The other night I was watching my favorite college basketball team play. There were about 9 minutes left in the game and despite being at home they were losing by 14 points. They were playing terribly, losing badly, time was running out, and I gave up. I turned to my wife and said, this game is over. I could not see any way at all that my team could win this game. But slowly, inexorably, and improbably, they began to come back. They narrowed the gap and finally took the lead with just a couple of minutes to play. They seized the lead, expanded it, and won the game. I had given up, I didn’t think they could win. They, however, never gave up, they believed that they could win, even when they were losing badly, they believed they could still find a way to win the game. Even though their situation seemed hopeless, they never gave up hope. This situation finds a parallel in the Gospel reading for today.
A woman has suffered from a hemorrhage for years. Nothing has helped her, nothing has made her better. All that she has has gone to doctors in an attempt to treat her illness, but nothing has worked. He suffering has continued unabated with no end in sight, with no apparent reason to hope that it will ever end. Yet on hearing of Jesus, she has hope. Hope that would seem unreasonable, even illogical, but hope. She clings to that hope, seeks Jesus out, then seizes the opportunity, trusting enough that all she needed to do was touch the hem of his cloak. Her faith, her hope, saved her. The synagogue official had hope as well, and he sought Jesus, believing that all Jesus need do was lay hands on his dying child and she would be saved. While on the way, the child died. People came to tell the official, tell him that his daughter had died, that hope was gone. “Stop bothering the man, hope is gone, your daughter is dead.” Whether the official gave up hope or not, I don’t know. Jesus, however, continued to the officials home, never giving up, exhibiting hope were none seemed to be. “She isn’t dead, just sleeping.” Jesus was ridiculed for this statement, yet he went in, took the girl’s hand, and she rose. Jesus brought hope where none existed, hope where none seemed possible. We, all too often, are like that crowd, giving up, surrendering hope because everything seems so hopeless. Just as I gave up on my basketball team, thinking there was no hope, we give up, not seeing where hope may be. Yet just as my team came back, never giving up, just as the woman with the hemorrhage refused to give up, we must cling to hope. In Jesus that hope is real, is always with us. We may believe there is no reason to hope, yet with Jesus there is always hope. When we act alone we lose hope. When we turn to Jesus, all is possible. We may be behind, time may be running out, but it is never too late. There is hope. All we need do is reach out and touch.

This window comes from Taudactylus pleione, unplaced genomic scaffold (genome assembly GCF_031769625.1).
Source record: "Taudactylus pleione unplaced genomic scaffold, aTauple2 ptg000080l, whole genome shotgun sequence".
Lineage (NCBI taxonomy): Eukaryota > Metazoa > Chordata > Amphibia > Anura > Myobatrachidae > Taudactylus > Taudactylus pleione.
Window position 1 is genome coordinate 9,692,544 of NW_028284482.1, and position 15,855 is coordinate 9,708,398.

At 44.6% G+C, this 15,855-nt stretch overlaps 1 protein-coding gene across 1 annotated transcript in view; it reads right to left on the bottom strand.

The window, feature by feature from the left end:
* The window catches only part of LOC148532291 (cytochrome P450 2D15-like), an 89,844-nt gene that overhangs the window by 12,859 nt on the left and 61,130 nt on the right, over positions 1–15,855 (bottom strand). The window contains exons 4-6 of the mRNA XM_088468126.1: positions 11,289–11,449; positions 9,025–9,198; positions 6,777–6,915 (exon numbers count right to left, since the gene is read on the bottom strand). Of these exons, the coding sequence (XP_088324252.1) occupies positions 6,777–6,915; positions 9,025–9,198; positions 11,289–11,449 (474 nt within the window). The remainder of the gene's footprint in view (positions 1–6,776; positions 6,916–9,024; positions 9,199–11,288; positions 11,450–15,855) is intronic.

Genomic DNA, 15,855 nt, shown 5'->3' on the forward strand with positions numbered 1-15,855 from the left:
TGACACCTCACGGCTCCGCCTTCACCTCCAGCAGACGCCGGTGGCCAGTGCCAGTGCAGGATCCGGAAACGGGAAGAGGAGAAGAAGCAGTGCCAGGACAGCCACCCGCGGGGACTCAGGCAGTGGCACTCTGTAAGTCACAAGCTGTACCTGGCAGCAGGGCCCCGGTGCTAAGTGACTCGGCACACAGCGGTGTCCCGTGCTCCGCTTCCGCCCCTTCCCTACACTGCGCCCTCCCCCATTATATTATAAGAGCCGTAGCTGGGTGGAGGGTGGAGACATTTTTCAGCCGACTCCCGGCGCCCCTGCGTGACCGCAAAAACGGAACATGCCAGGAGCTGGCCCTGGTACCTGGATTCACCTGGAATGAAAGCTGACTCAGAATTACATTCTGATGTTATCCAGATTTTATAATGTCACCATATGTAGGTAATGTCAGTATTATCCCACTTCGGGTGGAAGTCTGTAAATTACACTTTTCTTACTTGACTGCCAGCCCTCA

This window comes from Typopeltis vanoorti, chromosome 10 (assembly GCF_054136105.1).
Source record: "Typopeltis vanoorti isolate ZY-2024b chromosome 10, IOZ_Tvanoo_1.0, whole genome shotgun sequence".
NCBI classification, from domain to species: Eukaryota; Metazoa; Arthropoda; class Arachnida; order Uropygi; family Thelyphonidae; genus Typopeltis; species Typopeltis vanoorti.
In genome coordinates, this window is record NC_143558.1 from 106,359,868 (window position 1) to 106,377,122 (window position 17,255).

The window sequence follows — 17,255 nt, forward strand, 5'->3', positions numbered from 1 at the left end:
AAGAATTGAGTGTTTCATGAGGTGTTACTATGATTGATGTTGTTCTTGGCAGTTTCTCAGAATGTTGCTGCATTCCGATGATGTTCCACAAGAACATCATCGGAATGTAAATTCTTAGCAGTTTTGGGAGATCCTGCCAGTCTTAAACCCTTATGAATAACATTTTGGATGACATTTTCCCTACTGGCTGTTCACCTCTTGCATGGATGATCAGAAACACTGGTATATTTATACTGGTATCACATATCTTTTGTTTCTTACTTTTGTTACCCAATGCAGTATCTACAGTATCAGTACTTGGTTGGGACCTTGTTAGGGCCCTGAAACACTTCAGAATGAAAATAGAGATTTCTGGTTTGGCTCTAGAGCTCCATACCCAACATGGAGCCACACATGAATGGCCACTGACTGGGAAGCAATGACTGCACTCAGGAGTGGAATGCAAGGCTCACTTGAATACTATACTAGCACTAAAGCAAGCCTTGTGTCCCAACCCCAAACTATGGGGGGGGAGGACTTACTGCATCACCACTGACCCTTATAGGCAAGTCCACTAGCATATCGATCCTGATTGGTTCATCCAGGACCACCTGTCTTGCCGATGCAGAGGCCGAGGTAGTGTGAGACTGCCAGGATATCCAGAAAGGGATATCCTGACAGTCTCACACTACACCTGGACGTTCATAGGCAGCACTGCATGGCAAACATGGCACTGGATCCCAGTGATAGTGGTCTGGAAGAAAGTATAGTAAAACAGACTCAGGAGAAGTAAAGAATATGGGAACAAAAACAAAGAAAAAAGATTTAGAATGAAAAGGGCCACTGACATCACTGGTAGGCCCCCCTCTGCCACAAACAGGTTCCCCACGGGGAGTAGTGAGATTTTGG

Tuesday of the 4th Week in Ordinary Time
Jan. 30, 2007